The covid-19 pandemic has not only claimed the lives of nearly 1.6 million people across the globe, but also increased gender-based violence and femicide statistics in some countries by as much as five times.
S’dumo Dlamini, the deputy minister of agriculture, land reform and rural development, said at least 48 countries were forced to also include prevention strategies to curb violence against women and girls into their covid-19 response plans.
“(A further) 121 countries have adopted measures to strengthen services for women and survivors of violence in the covid crisis,” Dlamini said during the unveiling of a wall of remembrance at Agriculture Place in Arcadia, Pretoria, the head office of the department of agriculture, land reform and rural development.
These crimes are reportedly often inflicted by intimate partners. “That means the restricted movement, social isolation, and financial insecurity (caused by covid-19 regulations) are increasing women’s vulnerability to violence in the world. As if this is not enough, the research also shows that 137 women are killed by a member of their family every day.”
Dlamini added, “It is estimated that of the 87 000 women who were intentionally killed globally in 2017, about 50 000 were killed by their intimate partners or family members.”
More needs to be done to prioritise addressing violence against women in covid-19 response and recovery efforts.
The deputy minister urged men in South Africa to do everything in their power to ensure the safety of women. “Men have a responsibility to fight this violence against women. That is not an accusation to men present here or not present here that they are guilty of that. But even if you feel as man that you are not violating the rights of women you have a responsibility of fighting the victimisation of women.”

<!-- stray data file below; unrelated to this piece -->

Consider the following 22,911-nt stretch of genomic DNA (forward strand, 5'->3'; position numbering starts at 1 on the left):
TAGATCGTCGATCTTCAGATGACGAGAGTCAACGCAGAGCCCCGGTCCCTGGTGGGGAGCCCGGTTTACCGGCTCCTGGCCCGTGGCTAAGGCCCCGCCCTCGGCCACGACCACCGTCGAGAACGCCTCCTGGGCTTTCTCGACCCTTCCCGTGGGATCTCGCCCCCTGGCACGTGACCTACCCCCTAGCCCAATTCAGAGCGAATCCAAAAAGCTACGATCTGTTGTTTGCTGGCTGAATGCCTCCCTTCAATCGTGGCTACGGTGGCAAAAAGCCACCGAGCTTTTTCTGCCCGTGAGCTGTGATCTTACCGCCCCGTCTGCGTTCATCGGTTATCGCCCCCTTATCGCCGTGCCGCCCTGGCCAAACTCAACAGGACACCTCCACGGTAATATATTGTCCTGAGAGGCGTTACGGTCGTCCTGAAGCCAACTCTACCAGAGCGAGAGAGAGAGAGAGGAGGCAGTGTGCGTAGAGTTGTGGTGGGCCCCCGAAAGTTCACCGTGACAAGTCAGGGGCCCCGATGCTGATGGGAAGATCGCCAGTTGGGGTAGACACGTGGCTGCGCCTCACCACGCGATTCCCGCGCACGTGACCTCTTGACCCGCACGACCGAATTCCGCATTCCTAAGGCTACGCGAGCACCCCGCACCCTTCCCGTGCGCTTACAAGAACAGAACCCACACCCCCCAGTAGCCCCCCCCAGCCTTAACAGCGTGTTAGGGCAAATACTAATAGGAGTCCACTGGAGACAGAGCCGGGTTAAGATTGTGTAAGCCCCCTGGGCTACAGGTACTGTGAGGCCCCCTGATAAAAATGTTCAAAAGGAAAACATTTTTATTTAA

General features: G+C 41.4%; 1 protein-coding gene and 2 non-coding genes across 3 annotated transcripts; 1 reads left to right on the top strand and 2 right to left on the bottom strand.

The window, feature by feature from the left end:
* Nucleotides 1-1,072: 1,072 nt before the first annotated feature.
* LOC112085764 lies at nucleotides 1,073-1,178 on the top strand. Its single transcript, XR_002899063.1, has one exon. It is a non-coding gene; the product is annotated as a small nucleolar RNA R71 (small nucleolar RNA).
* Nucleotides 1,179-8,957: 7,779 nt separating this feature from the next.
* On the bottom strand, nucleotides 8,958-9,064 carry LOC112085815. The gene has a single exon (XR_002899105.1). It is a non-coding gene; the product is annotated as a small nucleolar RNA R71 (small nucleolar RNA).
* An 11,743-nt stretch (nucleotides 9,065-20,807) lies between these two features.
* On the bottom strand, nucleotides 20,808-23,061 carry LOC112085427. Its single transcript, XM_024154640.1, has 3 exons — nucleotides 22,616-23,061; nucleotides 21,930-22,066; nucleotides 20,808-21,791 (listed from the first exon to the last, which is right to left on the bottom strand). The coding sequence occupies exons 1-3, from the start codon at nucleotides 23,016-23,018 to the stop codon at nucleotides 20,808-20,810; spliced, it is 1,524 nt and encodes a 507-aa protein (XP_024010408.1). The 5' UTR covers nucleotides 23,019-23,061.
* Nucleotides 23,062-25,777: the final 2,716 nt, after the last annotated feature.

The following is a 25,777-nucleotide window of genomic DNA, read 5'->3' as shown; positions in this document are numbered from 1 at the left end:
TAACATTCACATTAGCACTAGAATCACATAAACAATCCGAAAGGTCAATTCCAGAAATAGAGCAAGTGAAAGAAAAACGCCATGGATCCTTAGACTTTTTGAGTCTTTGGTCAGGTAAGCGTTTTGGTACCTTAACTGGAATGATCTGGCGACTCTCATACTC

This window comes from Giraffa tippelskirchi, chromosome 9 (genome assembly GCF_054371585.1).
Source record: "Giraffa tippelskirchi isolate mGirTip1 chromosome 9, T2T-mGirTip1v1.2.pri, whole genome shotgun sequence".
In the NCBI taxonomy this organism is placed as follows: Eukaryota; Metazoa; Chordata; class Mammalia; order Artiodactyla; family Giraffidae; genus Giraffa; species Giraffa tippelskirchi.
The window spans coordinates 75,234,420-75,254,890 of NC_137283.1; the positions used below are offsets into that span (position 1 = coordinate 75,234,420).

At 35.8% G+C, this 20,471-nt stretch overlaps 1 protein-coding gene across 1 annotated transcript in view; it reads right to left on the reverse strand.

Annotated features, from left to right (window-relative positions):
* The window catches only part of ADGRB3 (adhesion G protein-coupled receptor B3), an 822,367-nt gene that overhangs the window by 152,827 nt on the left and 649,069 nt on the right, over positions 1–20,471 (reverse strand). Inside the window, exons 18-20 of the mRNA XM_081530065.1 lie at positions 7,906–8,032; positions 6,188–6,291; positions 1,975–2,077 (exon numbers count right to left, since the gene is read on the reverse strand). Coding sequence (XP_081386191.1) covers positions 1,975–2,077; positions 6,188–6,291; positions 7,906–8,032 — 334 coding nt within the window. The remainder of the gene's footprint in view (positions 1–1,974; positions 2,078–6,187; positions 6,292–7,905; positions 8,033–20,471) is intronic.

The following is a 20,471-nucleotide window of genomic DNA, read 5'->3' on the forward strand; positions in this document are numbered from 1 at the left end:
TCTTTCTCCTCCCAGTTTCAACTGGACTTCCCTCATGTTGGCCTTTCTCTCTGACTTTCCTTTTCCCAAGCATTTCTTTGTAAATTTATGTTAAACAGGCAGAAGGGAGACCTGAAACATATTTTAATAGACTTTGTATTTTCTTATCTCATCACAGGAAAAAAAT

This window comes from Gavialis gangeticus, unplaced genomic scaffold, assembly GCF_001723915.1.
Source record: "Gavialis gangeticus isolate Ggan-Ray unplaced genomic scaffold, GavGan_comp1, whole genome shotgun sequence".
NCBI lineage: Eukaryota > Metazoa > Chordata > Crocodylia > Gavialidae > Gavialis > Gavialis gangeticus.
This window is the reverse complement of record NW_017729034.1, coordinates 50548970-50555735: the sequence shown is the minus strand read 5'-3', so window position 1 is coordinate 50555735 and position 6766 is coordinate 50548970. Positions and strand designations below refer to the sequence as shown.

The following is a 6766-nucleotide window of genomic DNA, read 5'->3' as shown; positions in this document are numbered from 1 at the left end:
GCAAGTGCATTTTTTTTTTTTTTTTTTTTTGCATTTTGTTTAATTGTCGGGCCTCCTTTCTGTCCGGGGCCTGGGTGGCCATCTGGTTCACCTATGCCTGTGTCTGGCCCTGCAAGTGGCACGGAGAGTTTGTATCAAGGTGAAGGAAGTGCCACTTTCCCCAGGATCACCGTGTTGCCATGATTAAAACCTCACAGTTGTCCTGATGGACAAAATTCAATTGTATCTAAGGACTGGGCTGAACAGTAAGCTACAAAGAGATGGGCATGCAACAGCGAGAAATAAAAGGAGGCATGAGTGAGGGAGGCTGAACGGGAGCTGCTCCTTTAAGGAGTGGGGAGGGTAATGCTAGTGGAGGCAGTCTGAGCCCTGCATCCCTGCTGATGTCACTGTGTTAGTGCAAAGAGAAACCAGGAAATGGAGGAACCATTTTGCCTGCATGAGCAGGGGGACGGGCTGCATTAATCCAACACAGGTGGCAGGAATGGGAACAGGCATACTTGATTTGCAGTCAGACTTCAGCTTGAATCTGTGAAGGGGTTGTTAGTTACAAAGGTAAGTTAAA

Men have a duty to defend and support women, Dlamini said.
“Thomas Sankara, the late president of Berkino Faso, was more direct when he said a women’s fate is bound up with that of the exploited male. An exploited male has the potential to exploit their partner. Sankara said that is a fact, however, the solidarity arising from the exploitation that both men and women suffer and that binds them together historically, must not cause us to lose sight of the specific reality of the women’s situation.”
Deceased agricultural officials remembered
Meanwhile the minister of agriculture, land reform and rural development, Thoko Didiza, honoured the memory of 12 government officials in her department who lost their lives due to covid-19.
Speaking at the unveiling ceremony Didiza expressed her condolences to the families, friends and colleagues of the deceased officials.
“They have lived among us. They made their contribution in service of our country so that our lives can be better. These were family members who worked each day to make the lives of those who they loved to be better. It is their families whom we owe the greatest gratitude for they shared their home with us and the country. They were cherished and loved.”
The minister reiterated that covid-19 disrupted the economy and livelihoods. “None of us would have known that this year, 2020, our world of work would have changed in the manner that it did. Each one of us knows a family member, a friend or a neighbour who has been sick as a result of covid-19. We also know someone who has succumbed to death as a result of covid-19, but we also know someone who is a survivor of covid-19.”